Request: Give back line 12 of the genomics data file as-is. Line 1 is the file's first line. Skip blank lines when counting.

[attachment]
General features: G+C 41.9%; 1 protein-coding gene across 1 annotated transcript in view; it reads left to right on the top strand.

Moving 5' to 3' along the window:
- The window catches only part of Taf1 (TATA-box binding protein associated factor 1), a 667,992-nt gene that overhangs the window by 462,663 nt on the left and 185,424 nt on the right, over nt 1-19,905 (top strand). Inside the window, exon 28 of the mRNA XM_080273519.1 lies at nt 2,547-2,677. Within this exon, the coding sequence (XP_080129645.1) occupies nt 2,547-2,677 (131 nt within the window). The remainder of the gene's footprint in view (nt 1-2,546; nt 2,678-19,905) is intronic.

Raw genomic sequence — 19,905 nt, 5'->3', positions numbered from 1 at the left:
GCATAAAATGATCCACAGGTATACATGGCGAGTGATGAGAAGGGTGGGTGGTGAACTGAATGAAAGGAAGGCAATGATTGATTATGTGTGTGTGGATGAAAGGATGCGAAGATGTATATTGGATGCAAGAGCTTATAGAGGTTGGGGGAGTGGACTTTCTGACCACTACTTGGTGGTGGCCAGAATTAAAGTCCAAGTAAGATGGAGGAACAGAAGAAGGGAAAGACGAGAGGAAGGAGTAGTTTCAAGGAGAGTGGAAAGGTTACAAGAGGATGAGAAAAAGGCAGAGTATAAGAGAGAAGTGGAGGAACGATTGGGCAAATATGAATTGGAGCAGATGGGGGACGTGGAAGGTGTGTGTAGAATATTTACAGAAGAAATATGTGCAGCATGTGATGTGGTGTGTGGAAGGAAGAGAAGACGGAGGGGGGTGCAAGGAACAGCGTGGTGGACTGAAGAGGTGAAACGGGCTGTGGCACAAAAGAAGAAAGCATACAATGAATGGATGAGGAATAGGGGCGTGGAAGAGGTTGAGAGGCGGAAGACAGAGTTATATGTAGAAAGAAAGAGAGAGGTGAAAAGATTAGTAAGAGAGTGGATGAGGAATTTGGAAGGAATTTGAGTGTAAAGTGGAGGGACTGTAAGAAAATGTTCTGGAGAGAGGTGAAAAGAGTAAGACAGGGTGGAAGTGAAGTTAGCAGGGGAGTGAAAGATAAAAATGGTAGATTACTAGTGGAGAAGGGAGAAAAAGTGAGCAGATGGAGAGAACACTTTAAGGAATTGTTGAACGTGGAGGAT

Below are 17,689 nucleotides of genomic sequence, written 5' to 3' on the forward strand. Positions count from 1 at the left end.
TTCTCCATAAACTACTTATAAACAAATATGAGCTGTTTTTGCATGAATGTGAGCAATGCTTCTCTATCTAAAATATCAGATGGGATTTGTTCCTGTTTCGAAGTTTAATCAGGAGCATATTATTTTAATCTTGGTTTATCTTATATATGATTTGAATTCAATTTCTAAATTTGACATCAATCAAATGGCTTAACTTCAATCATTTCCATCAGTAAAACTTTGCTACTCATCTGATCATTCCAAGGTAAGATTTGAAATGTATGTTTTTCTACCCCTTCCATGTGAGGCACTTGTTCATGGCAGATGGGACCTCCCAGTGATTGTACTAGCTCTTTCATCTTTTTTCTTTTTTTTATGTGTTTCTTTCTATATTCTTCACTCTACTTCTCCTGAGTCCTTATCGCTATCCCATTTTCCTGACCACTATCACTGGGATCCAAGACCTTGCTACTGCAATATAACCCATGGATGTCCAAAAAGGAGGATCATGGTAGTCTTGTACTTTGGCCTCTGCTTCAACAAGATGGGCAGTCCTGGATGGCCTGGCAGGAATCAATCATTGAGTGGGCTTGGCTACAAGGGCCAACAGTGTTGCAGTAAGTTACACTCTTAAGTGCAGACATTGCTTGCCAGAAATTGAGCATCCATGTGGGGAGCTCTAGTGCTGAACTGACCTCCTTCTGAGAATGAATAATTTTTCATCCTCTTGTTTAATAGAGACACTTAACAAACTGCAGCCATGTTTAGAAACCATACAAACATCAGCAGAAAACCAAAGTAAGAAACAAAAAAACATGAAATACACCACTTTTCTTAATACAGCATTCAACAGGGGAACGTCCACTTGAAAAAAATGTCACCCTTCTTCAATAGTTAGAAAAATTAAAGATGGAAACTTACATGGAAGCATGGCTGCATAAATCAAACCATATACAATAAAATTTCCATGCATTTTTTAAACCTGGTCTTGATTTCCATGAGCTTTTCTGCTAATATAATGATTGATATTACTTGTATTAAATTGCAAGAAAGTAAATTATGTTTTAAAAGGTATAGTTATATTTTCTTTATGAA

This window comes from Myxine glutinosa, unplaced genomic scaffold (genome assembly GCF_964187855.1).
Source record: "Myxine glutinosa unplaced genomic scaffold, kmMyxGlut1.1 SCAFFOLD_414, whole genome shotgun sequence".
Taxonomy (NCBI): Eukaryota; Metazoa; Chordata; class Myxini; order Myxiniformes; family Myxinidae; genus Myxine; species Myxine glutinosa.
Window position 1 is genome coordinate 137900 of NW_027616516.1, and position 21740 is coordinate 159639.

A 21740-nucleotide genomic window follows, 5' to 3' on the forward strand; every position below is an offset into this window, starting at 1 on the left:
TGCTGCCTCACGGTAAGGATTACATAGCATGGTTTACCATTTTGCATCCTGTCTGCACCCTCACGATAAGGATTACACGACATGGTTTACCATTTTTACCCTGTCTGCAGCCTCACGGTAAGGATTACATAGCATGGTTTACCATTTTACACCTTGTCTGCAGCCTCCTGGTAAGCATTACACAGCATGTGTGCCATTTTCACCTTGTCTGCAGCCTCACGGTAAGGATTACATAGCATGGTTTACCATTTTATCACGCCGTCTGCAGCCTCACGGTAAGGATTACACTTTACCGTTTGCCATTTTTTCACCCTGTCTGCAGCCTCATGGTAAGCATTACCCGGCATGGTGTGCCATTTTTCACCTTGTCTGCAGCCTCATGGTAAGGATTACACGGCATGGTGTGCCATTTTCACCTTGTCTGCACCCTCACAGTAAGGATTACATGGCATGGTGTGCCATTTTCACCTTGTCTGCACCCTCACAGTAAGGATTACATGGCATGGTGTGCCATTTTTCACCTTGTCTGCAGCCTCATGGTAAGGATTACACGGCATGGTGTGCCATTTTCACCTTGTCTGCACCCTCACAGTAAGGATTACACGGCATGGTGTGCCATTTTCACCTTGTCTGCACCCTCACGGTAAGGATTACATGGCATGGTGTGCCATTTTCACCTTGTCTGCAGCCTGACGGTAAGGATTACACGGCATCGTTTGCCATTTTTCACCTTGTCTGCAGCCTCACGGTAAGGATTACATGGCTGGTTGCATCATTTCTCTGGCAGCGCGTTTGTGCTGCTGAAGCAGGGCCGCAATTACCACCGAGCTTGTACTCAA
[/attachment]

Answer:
A 21740-nucleotide genomic window follows, 5' to 3' on the forward strand; every position below is an offset into this window, starting at 1 on the left: